‘Is my fig tree dead?’ might be the first question on your mind when you check out your seemingly lifeless fig tree. However, there are some things you can do to make sure that it’s still alive before you dig it up or throw it out.
How Can I Tell If My Fig Tree is Still Alive?
Other than waiting for your fig tree to show signs of life, e.g., new growth coming out of old wood, you can use a simple trick that involves nothing more than your nails.
There’s an easy way to tell if your fig tree is dead or alive- scratch the topmost bark of the tree using your nail and get a visual of the color. If it’s green then you’ll know that it’s still alive and probably trying to grow new leaves.
If it’s brown, try to move on to the lower bark section and do the same thing. Continue until you’ve found a green bark underneath or none at all. Mark the area where the bark is still green and prune off all the dead growth, including the main branches and dead ones so the tree can concentrate on reviving itself.
Although the tree may appear to be dead from the ground up the roots might still be alive and waiting for water or the season to end. The good news is that fig trees are hardy and tend to get into a dormant state when winter comes or when temperatures hit freezing numbers.
Remember, fig trees love the warmth and the sun, and most varieties will have a USDA hardiness zone of 8 to 10. Fig tree owners living outside these zones will probably need to ‘overwinter’, or bring their container plants indoors or set up anti-frost measures for a higher chance of making it through.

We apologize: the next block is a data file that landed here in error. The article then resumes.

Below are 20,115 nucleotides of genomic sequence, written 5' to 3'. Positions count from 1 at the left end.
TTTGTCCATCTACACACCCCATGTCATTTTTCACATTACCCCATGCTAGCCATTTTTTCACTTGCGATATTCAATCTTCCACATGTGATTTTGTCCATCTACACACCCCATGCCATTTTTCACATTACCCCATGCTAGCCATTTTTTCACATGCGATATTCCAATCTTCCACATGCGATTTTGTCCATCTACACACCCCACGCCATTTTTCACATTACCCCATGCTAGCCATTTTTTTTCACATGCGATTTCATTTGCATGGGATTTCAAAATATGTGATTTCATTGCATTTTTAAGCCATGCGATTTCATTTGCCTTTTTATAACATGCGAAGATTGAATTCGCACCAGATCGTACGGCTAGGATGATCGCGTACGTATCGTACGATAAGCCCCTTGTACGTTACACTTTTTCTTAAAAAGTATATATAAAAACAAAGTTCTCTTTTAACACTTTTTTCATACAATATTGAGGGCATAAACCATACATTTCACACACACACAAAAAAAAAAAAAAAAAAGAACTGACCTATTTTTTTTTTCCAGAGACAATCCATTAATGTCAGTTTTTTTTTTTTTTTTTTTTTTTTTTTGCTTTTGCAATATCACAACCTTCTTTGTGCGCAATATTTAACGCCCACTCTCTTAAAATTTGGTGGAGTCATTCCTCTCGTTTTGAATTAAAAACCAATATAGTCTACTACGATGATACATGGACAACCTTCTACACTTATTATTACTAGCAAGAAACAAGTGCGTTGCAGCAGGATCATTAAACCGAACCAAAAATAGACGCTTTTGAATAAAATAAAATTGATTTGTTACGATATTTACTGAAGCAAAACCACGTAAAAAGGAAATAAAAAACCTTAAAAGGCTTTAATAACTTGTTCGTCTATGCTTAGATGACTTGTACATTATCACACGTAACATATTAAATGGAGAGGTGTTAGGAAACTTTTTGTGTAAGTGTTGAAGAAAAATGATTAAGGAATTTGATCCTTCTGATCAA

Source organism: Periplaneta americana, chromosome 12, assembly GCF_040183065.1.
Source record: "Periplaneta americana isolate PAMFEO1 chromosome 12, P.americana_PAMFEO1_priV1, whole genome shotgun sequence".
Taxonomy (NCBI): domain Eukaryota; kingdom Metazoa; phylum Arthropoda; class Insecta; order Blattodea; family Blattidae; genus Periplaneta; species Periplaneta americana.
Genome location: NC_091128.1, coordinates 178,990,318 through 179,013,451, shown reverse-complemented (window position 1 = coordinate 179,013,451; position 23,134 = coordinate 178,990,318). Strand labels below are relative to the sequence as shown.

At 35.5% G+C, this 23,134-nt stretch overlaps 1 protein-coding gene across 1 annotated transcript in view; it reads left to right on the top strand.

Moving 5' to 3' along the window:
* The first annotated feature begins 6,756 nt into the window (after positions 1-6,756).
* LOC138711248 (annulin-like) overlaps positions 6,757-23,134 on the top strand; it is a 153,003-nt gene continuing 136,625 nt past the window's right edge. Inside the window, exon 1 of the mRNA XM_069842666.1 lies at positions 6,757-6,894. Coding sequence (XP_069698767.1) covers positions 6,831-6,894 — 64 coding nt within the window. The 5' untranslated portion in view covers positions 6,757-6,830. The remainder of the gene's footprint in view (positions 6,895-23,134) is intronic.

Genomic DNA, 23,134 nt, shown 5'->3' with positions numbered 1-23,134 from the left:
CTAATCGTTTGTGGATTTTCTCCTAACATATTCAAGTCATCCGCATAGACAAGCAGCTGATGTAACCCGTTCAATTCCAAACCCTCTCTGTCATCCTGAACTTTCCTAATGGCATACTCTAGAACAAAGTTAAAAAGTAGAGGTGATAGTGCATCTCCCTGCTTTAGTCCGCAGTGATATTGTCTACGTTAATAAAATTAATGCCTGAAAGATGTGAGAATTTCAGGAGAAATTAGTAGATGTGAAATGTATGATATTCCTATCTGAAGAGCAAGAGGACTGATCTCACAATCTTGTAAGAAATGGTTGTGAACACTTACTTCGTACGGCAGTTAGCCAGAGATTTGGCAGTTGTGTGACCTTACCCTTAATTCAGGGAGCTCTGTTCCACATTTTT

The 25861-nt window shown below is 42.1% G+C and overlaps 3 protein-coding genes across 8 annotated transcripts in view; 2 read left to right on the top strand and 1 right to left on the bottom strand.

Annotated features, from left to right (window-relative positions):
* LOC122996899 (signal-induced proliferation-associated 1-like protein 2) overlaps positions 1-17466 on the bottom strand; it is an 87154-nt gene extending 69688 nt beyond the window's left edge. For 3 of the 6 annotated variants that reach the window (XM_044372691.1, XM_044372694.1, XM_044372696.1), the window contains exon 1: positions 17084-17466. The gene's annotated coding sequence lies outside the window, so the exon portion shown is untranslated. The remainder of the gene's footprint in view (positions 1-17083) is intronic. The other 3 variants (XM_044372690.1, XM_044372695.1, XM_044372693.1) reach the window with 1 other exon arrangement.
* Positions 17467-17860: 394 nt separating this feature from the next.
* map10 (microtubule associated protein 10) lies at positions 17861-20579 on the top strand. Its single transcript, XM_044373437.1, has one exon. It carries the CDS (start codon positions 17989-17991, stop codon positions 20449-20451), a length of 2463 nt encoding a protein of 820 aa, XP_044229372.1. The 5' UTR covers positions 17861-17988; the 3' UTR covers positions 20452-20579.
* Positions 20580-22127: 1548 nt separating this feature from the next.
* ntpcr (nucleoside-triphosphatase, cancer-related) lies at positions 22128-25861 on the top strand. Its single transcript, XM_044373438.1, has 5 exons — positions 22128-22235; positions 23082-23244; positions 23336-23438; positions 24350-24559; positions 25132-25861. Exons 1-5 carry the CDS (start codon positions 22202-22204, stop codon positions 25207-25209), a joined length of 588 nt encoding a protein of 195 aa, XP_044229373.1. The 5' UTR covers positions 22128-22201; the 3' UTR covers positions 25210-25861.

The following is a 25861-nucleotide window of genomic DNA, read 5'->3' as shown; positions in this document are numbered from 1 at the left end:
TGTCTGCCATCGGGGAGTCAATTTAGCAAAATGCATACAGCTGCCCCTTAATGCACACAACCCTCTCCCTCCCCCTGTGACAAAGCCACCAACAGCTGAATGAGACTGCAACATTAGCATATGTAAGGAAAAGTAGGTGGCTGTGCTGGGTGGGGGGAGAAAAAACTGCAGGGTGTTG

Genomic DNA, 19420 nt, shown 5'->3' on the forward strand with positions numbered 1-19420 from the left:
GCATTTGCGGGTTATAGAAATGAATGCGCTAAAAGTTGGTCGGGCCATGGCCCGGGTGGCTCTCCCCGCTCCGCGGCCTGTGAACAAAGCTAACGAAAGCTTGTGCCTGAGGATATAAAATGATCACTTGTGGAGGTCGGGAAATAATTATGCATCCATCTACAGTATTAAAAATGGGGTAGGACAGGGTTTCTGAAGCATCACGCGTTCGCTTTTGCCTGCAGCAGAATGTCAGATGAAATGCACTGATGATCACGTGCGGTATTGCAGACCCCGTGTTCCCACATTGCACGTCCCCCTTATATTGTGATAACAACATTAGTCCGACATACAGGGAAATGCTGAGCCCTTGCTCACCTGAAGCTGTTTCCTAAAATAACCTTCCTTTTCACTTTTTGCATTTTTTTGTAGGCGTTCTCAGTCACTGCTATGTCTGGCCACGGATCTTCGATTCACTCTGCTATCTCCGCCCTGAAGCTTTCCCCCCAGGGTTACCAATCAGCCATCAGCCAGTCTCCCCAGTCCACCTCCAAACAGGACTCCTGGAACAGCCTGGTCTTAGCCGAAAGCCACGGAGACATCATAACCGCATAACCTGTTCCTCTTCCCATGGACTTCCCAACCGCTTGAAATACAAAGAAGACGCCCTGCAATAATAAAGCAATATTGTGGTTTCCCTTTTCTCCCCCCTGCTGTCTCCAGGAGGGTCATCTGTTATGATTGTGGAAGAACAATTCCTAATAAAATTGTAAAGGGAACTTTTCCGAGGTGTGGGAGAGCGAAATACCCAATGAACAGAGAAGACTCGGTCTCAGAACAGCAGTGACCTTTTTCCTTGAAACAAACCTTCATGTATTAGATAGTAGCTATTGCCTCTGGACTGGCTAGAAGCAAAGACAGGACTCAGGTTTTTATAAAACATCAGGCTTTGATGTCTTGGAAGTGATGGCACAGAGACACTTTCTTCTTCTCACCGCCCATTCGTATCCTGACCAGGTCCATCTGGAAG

Can a Dead Fig Tree Come Back?
Fig trees tend to come back after a winter season. They normally enter a dormant phase and might appear dead to the casual observer.
It’s worth noting that during this time the tree might start to shed its leaves. Beginners often mistake this and throw away their plants, which are really healthy and sleeping specimens.
The key thing to do is wait it out until early spring, then constantly check for growth in the form of suckers or new leaves in old wood.
Caring for a fig tree is different during winter and when it’s in a dormant state. The most important thing to remember is that it won’t need as much water as it does in the growing season- perhaps a watering once a month will suffice and keep it alive.
The same goes for fertilizer. In short, do not fertilize and water sparingly, but do observe its light and temperature requirements.
Fig trees love warmth and sunlight, and if you have them in containers then you should put them in a warm indoor location that gets bright light. The only time they can go back out is after the last risk of frost has passed and the temperature is starting to rise.
How to Save a Dying Fig Tree
A dying fig tree can still be saved. The most important thing is to identify the cause of the problem and to try and solve it, or changing the tree’s environment so it’s more conducive to their growth.
The first thing you should do is observe the fig tree for any telltale signs. Brown spots might indicate that it needs more water, while yellowing leaves and stunted growth could mean that you need to feed it.
When there are holes and pests then you’ll want to reach for the appropriate insecticide or pesticide solution.
More often than not you can still revive a dying fig tree by adjusting your watering.
Too much can lead to root rot, while too little can lead to leaf loss and eventual death. It’s recommended that you hold off on the fertilization as it won’t immediately help.
Fig trees in containers can be saved by giving them more light, more or less water and addressing what they need. If the soil is too wet and there’s no drain, it’s best to dig up the fig tree and relocate to a well-drained soil and pot that has holes.
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